It could have been a great match. The 1970 Milwaukee Brewers had a serious lack of lineup power. The Washington Senators, led by manager Ted Williams, sought to trade either Frank Howard or newcomer Mike Epstein for a big return.
Frank Howard to the Brewers? It certainly was talked about in 1970, but ultimately a deal didn’t come to fruition.
The Pride of Green Bay
Washington initially started hinting at trading Howard in the 1969-70 offseason. Howard was coming off a great season – .296 batting average, 48 home runs, 111 runs batted in and 102 walks. He split time between first base and outfield in 1969, but expected to be back in the outfield full time in 1970 with Epstein taking over first base – provided neither were traded before Opening Day.
In the meantime, Howard didn’t seem concerned about the trade rumors and felt he and Senators owner Robert Short had a “mutual admiration” society. Howard kept himself busy while he waited for spring training by speaking at banquets, such as the Nicolet Paper Co.’s gathering for teams it sponsored in various youth and recreation leagues. In previous off seasons he worked for Green Bay Packaging, but declined to do that in 1969-70 due to other commitments.
Summer Trade Rumors
Opening Day came and went with both Epstein and Howard on Washington’s roster. Howard was approaching 300 career home runs but was still viewed as trade bait. July rolled around and trade rumors began to heat up regarding the soon to be 34-year-old slugger. Like Milwaukee, Washington was going nowhere in the standings and eventually would finish 70-92 for the season. The Senators were getting ready to wheel and deal.
The Brewers and Senators had already made one trade in May when Milwaukee sent outfielder Wayne Comer in exchange for outfielder Hank Allen and infielder Ron Theobald. Brewers General Manager Marvin Milkes had also made trades with Washington before the Seattle Pilots. The stage was set for something BIG – probably involving Howard.
Lou Chapman of the Milwaukee Sentinel broke a possible Howard trade to the Brewers on July 18. The timing couldn’t have been better to stir things up as the Brewers would be in Washington the next day to start a brief two game series.
Senators owner Robert Short said his club and the Brewers would be making a major deal at the end of the season “that will put the Brewers in a contending position.” Anyone on the Senators was available for a trade, according to Short. “I’ve talked to Howard about this and he knows my feelings,” Short said. As for Milkes, he acknowledged the franchises had been talking trades but was noncommittal.
While the initial rumors made the rounds, Milwaukee dropped both games to Washington, 4-3 and 2-0. Howard scored a run in the first game and was responsible for both runs in the second game. He hit a two-run home run off Brewers starter Al Downing. It was Howard’s 25th homer of the season and ruined a stellar performance by Downing, who allowed only two hits on the night.
Hot Stove Rumors
The Brewers/Senators big deal still hadn’t happened two months into the offseason. Baseball’s winter meetings kicked off in early December in Los Angeles, and while rumors still circulated, nothing materialized. The Boston Red Sox offered a sum of money for Brewers star Tommy Harper, which Milkes rejected. “I don’t see any value in receiving dollars without any players,” he said.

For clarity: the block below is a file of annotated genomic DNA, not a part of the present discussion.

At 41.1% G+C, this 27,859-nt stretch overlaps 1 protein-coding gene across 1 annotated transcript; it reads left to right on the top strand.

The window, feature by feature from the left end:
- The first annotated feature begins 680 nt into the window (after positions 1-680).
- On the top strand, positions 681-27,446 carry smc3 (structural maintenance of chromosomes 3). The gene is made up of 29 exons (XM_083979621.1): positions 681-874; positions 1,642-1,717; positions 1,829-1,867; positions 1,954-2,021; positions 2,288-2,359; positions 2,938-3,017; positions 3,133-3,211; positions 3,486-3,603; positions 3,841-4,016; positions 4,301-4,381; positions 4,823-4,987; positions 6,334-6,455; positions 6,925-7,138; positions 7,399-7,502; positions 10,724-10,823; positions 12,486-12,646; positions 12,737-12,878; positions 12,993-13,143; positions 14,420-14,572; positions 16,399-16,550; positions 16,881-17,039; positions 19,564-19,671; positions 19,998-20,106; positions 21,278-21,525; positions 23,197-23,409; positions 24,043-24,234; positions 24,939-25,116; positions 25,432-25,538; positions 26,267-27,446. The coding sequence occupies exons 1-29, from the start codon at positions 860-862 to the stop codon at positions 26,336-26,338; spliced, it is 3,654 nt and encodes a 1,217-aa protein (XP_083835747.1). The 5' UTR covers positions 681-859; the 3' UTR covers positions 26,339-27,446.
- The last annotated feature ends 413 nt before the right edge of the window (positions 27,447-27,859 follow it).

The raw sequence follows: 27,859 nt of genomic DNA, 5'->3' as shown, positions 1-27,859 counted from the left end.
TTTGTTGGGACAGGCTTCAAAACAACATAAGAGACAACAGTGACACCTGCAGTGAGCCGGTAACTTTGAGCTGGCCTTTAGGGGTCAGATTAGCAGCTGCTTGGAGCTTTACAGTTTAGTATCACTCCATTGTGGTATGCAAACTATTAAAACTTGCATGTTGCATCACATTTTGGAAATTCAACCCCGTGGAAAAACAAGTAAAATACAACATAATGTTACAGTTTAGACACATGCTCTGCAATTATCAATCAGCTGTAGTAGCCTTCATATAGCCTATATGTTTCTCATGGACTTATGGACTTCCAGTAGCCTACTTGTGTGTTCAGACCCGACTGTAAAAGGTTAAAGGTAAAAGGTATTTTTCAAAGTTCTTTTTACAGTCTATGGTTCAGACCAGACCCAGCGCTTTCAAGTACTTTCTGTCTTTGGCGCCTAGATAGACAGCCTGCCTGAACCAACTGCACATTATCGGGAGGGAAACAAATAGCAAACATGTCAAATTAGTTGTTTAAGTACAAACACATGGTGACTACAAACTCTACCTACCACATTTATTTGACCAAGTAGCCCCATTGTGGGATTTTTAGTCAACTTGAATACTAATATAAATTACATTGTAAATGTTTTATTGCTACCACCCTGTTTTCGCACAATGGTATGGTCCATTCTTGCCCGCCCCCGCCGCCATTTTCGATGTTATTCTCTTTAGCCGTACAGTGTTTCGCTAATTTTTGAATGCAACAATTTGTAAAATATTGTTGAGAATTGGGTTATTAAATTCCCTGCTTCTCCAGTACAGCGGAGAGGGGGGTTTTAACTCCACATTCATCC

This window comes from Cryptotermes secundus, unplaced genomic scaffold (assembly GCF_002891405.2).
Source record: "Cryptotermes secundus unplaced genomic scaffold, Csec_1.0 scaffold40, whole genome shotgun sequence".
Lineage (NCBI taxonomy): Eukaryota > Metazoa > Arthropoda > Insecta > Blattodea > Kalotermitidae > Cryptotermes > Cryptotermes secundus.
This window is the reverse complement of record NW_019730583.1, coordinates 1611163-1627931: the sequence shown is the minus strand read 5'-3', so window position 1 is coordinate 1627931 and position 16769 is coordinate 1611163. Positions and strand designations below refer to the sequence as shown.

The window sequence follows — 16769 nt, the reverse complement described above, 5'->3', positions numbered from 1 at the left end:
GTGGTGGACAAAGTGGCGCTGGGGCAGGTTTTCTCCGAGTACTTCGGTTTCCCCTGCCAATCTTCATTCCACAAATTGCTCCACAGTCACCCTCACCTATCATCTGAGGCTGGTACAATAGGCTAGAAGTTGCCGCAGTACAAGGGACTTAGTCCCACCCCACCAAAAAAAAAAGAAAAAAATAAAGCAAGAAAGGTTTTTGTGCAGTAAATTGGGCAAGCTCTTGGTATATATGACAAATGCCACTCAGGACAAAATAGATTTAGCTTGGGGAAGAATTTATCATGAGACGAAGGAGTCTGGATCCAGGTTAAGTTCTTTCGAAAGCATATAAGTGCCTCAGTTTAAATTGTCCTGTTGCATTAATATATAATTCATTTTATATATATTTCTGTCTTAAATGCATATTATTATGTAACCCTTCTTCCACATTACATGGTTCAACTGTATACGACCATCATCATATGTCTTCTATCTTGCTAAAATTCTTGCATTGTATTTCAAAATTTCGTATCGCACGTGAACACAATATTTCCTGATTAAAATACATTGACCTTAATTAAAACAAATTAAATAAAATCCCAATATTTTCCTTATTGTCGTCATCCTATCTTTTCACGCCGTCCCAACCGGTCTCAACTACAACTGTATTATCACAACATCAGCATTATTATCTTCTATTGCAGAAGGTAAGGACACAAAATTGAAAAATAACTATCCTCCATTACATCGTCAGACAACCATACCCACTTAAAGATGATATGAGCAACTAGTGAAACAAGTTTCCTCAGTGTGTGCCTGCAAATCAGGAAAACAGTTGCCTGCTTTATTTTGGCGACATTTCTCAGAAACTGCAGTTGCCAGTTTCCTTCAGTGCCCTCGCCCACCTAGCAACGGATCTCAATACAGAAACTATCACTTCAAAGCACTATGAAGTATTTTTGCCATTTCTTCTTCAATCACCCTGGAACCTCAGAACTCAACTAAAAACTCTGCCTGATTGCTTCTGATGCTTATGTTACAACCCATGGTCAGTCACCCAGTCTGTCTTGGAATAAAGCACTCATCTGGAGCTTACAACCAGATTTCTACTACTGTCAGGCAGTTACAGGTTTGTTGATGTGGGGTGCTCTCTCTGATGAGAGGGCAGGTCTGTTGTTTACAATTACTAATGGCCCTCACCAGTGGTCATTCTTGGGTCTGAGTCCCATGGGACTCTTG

Harper led the 126-homer Brewers with 31 round-trippers in 1970. Adding the 6-foot-7 and 265-pound Frank Howard without losing Harper would go a long way toward bolstering the missing power in Milwaukee’s lineup. But it was not meant to be. Unfortunately talks with Washington broke down over the inclusion of Brewers top starting pitcher Marty Pattin in the deal.
“I want a million dollars for Howard, or the equivalent in players,” Short said. “Let’s start with Marty Pattin and Danny Walton,” he added.
The Brewers had expressed a willingness to part with Walton on previous occasions. Pitching, however, was like gold to Milkes. He commented, “One thing we can’t give up at this time and that’s pitching. So we’ll have to settle for what I call patchwork deals.”
Milkes said the Brewers were not quite ready to make major deals as their farm system needed time to develop. Being a two-year-old expansion club had its drawbacks.
Hondo and the Brew Crew
Washington held onto Howard for one more season, and though his offensive numbers declined (26 homers, 83 runs batted in) he still would have been welcomed in Milwaukee’s punch less lineup. He had stints in Texas and Detroit after that, but played a lot less and retired in 1973.
Howard went into coaching after his playing days were over and did make it to Milwaukee after all, from 1977-80. He managed Spokane of the Pacific Coast League before the Brewers and manager Alex Grammas promoted him to the big league staff in late 1976.
After Grammas was fired in the late 1977 front office housecleaning, “Hondo” expressed an interest in managing the Brewers. That position went to George Bamberger, and Howard remained with Milwaukee until getting a chance to manage in the big leagues with San Diego in 1981. In 1983, Bamberger resigned after managing 46 games for the New York Mets and Howard took over, but he wasn’t retained after the season.
Brewers fans loved seeing Hondo hit towering pop ups before games when he was coaching. We can only imagine him wearing the Brewers uniform as a player and hitting towering home runs at County Stadium.
My book Building the Brewers: Bud Selig and the Return of Major League Baseball to Milwaukee is available to be ordered on the McFarland website.
(The story you just read is not part of the book)